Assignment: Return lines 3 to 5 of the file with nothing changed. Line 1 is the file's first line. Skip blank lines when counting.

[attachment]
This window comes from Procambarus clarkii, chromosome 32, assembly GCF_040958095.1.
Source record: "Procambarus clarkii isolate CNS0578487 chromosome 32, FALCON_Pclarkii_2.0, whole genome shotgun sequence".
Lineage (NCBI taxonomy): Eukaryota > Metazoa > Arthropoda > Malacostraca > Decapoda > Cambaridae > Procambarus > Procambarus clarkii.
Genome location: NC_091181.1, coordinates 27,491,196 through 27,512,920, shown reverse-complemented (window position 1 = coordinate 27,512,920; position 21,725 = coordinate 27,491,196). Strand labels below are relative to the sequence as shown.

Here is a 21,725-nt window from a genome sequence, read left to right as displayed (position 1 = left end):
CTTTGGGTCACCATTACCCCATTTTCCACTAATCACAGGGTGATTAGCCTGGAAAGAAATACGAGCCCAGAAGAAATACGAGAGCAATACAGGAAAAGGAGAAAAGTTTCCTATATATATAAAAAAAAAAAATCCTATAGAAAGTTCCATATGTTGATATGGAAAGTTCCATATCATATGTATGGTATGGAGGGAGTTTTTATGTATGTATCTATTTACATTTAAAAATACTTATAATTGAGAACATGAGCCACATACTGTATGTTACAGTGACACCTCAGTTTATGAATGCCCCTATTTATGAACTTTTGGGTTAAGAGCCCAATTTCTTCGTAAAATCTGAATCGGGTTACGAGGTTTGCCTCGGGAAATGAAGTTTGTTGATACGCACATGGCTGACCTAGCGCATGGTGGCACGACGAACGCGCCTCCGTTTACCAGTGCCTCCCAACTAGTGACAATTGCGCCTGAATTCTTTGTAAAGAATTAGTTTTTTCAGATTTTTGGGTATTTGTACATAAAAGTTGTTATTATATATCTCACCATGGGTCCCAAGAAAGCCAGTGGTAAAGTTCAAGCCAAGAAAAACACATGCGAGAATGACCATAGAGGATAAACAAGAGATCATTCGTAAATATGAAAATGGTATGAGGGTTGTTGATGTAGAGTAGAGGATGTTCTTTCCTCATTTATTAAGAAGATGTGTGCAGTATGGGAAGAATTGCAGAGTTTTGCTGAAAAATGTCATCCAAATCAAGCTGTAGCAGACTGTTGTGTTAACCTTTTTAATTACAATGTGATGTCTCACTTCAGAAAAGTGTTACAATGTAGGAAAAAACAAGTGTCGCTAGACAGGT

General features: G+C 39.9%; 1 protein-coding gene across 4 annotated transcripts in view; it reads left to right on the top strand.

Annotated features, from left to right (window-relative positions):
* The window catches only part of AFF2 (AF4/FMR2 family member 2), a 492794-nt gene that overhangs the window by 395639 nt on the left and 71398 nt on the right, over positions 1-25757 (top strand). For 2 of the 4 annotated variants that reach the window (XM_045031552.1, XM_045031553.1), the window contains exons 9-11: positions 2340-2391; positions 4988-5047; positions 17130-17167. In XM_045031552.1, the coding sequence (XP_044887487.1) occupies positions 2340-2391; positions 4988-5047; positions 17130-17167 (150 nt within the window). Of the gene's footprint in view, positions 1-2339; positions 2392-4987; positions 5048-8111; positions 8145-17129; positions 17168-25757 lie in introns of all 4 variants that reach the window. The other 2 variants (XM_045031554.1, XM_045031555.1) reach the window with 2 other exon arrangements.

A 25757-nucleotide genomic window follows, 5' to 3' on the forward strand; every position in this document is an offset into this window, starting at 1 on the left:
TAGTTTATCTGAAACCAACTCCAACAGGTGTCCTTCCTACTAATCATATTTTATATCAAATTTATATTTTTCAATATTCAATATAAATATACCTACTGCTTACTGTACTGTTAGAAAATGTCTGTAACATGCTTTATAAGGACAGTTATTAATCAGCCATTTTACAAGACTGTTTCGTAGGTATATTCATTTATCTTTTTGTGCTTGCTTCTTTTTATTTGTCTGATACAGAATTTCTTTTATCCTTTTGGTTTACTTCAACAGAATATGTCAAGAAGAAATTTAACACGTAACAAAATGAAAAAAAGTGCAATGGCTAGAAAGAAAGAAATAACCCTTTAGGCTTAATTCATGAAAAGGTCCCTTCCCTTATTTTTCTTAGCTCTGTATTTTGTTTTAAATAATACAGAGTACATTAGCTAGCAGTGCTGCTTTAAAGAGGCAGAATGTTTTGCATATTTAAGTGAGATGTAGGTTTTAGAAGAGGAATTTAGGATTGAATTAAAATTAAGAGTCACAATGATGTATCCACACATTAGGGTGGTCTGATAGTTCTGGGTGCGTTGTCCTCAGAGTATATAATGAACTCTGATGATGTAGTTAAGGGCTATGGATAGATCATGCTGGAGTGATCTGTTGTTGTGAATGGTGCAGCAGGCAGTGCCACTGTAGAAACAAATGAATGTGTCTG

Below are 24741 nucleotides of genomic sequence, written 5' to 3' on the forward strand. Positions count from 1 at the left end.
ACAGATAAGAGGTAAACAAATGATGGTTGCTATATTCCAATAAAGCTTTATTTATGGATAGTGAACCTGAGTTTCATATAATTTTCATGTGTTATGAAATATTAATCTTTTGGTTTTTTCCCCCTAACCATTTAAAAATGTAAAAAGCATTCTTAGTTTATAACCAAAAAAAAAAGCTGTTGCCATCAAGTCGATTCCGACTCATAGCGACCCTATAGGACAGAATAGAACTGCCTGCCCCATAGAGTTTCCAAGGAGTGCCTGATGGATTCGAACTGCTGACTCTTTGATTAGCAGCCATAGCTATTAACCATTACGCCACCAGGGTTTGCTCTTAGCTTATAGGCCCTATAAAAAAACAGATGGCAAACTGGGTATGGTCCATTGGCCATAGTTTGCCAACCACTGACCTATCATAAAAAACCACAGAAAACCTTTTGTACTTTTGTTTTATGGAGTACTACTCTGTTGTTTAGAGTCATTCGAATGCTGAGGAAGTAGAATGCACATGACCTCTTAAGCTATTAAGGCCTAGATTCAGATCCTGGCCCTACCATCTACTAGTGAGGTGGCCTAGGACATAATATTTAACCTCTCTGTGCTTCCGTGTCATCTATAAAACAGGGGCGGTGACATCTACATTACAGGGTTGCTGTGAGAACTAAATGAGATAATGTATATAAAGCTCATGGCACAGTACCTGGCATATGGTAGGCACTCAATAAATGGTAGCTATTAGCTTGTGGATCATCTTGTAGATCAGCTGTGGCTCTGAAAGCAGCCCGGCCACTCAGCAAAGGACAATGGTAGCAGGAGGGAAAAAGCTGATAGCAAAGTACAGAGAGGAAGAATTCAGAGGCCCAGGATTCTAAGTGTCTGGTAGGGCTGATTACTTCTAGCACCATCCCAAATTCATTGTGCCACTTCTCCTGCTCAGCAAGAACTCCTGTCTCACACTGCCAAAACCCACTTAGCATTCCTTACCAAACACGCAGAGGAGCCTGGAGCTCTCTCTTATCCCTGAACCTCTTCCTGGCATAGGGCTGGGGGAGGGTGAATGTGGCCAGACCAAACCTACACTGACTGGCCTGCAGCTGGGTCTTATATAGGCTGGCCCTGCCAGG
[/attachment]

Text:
Lineage (NCBI taxonomy): Eukaryota > Metazoa > Arthropoda > Malacostraca > Decapoda > Cambaridae > Procambarus > Procambarus clarkii.
Genome location: NC_091181.1, coordinates 27,491,196 through 27,512,920, shown reverse-complemented (window position 1 = coordinate 27,512,920; position 21,725 = coordinate 27,491,196). Strand labels below are relative to the sequence as shown.

Here is a 21,725-nt window from a genome sequence, read left to right as displayed (position 1 = left end):